Angels in Combat Boots
A Review by Wilfred Schnier
As with all good books, Angels in Combat Boots unravels its story in layers; not the three plotlines characteristic of all television sitcoms crammed into 30 minutes but rather a multitude of vignettes chronologically told, interdependent upon one another. The central figure of this true-life story, Coach Chuck Hunsaker, encounters many others along his journey, much like Homer during his Odyssey, making each episode interesting enough to keep the reader captivated until the next stage. If one reads a book because it reveals his own story, then Angels in Combat Boots is certainly attractive to anyone who was once young and looking for his way. If the reader has ever been frustrated, or battled the system, or been thwarted as often as being rewarded, then this book will keep your interest as well. If one reads to enhance his knowledge, Angels also provides that benefit since few have been privy to the inner workings of the U.S. Military Academy at West Point, a mysterious and even misunderstood institution to most Americans. The time period of the book was 1967-81, allowing the story to follow many of the national topics of that era: feminism, civil rights, military, and athletics. The backdrop is sports, specifically running, but unlike most sports stories, this one has layers which draw in those who love physical competition as well as others who are athletically neutral.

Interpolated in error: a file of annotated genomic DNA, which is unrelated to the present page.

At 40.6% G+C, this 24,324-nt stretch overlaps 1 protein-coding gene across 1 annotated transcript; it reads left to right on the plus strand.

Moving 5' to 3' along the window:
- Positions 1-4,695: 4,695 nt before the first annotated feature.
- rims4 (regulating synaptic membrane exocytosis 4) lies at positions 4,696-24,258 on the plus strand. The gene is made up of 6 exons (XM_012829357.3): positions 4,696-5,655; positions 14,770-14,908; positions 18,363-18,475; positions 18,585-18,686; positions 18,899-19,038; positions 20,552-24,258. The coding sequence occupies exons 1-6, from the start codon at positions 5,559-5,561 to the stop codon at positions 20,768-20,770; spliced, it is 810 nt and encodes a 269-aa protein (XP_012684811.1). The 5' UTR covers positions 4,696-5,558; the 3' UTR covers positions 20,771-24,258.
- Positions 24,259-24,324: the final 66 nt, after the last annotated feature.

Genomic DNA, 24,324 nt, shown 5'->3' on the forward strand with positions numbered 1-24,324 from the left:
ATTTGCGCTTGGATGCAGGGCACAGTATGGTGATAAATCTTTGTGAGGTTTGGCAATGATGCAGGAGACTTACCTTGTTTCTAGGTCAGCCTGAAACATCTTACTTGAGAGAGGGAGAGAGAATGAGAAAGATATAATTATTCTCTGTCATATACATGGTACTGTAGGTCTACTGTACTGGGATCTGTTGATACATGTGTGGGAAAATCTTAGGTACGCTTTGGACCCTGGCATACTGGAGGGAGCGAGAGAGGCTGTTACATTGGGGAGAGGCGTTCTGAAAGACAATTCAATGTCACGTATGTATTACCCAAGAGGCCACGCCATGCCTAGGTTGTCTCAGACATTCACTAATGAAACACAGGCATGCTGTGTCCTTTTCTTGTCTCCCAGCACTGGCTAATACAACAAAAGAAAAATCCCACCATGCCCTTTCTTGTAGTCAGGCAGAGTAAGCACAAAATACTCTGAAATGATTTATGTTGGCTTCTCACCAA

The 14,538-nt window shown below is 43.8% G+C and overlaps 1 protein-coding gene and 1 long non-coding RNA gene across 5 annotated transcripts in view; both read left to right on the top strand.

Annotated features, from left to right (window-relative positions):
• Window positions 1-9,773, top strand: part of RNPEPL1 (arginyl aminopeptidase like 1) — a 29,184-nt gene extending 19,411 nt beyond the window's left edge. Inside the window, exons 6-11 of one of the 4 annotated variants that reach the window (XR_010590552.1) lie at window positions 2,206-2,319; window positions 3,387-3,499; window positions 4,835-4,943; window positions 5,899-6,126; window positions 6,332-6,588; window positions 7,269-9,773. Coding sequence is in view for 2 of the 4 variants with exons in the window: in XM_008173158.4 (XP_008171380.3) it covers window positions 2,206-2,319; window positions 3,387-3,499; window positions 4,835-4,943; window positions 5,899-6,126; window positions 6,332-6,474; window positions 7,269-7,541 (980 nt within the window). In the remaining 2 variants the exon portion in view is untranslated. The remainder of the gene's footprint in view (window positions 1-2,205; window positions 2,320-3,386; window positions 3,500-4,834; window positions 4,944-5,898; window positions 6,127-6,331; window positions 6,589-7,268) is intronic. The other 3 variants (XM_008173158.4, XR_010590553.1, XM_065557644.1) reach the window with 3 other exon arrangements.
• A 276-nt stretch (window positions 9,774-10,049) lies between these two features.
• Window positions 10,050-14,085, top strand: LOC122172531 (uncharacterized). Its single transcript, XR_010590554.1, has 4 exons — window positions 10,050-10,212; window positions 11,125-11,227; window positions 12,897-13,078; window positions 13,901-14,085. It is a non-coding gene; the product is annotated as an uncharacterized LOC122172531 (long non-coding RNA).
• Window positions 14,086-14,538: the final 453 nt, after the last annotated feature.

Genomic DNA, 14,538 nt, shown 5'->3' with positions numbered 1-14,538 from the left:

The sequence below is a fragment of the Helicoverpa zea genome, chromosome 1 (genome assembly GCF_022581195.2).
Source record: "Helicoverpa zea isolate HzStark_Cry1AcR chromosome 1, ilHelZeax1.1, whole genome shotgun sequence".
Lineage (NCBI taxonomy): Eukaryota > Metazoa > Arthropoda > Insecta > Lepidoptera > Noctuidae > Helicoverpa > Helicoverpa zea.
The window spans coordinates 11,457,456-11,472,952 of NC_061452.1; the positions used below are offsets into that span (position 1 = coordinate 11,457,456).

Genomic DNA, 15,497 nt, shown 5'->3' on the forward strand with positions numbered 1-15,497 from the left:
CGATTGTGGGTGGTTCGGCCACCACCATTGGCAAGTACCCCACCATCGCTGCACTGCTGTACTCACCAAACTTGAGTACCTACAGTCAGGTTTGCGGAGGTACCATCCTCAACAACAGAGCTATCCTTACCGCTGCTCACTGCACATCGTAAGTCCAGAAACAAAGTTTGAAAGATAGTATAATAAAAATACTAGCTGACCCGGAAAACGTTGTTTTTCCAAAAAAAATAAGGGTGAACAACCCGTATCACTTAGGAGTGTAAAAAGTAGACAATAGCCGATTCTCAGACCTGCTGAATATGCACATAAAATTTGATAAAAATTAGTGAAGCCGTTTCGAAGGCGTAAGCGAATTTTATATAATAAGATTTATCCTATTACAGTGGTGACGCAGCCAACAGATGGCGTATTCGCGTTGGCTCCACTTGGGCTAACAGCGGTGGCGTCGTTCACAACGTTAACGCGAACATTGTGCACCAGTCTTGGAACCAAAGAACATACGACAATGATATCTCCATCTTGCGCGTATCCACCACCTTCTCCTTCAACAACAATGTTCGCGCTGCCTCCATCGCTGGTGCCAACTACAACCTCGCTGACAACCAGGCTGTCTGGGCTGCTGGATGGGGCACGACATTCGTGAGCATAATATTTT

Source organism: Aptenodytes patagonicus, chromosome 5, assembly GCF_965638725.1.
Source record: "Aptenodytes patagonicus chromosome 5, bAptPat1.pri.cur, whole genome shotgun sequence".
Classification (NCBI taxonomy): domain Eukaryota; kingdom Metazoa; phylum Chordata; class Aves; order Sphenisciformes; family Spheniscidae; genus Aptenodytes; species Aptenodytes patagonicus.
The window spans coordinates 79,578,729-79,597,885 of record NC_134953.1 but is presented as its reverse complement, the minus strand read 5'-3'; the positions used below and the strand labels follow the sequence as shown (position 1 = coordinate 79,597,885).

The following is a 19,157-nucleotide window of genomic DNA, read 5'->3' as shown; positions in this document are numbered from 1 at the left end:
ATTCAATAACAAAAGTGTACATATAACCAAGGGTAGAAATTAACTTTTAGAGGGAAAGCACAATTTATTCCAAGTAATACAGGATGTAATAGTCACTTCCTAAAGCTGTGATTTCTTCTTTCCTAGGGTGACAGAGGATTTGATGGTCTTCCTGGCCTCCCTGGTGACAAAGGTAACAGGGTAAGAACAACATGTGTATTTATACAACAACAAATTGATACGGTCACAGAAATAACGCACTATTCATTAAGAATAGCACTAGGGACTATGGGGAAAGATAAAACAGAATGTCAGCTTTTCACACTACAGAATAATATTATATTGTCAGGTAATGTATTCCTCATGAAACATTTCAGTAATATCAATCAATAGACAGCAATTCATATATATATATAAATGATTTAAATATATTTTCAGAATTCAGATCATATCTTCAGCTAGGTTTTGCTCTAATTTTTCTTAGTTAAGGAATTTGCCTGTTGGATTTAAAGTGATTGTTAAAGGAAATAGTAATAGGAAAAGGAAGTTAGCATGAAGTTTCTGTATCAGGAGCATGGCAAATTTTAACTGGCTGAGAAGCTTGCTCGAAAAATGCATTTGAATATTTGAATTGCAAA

Although this book is not great classical literature, don’t allow that to dissuade you from picking up and reading this fascinating book. The story flowed beautifully and increased in interest as the pages whizzed by.
Angels in Combat Boots is primarily about the meteoric coaching career of Chuck Hunsaker in Lima, Ohio, the University of Cincinnati, Southwest Missouri State University, and eventually at West Point. Although his coaching time frame was only 14 years in duration with only three at the USMA, Coach Hunsaker accomplished wonders which allowed him to be recognized in six athletic halls of fame. His organization, passion, and love of the sports of cross country and track and field should lead anyone interested in those topics to be attracted to this book. Confronting the obstacle of integrating women into a school with a mammoth, 174-year, all-male history presents a side of education and athletics seldom seen. As with the frequent lack of support at Cincinnati and SMS, different yet serious obstacles continued at West Point with an anti-female bias shown among many older students as well as “old guard” instructors and administrators. There was an “us against the world” element in this story which made it more intriguing, yet Coach Hunsaker’s witty “Thoughts of the Day” as well as brief training logs grounded the book for those coaches looking for an edge. Had the book been written about any old team at any old school, then it would still be worth reading, but it was written about two-time NCAA Division II cross country team champions at Southwest Missouri State and Eastern Champions and AIAW national runners-up at the United States Military Academy in 1979. A real highlight is the Appendix of Army runners who comment on their time at West Point and list their significant accomplishments throughout their lives. Its wide appeal will attract readers from all walks of life making it a story well worth reading.
Should you wish to purchase Angels in Combat Boots visit the Xlibris website. It sells for $16.99 soft cover and $28.99 hard cover. It will soon be available in e-Book format at Barnes and Noble and Amazon.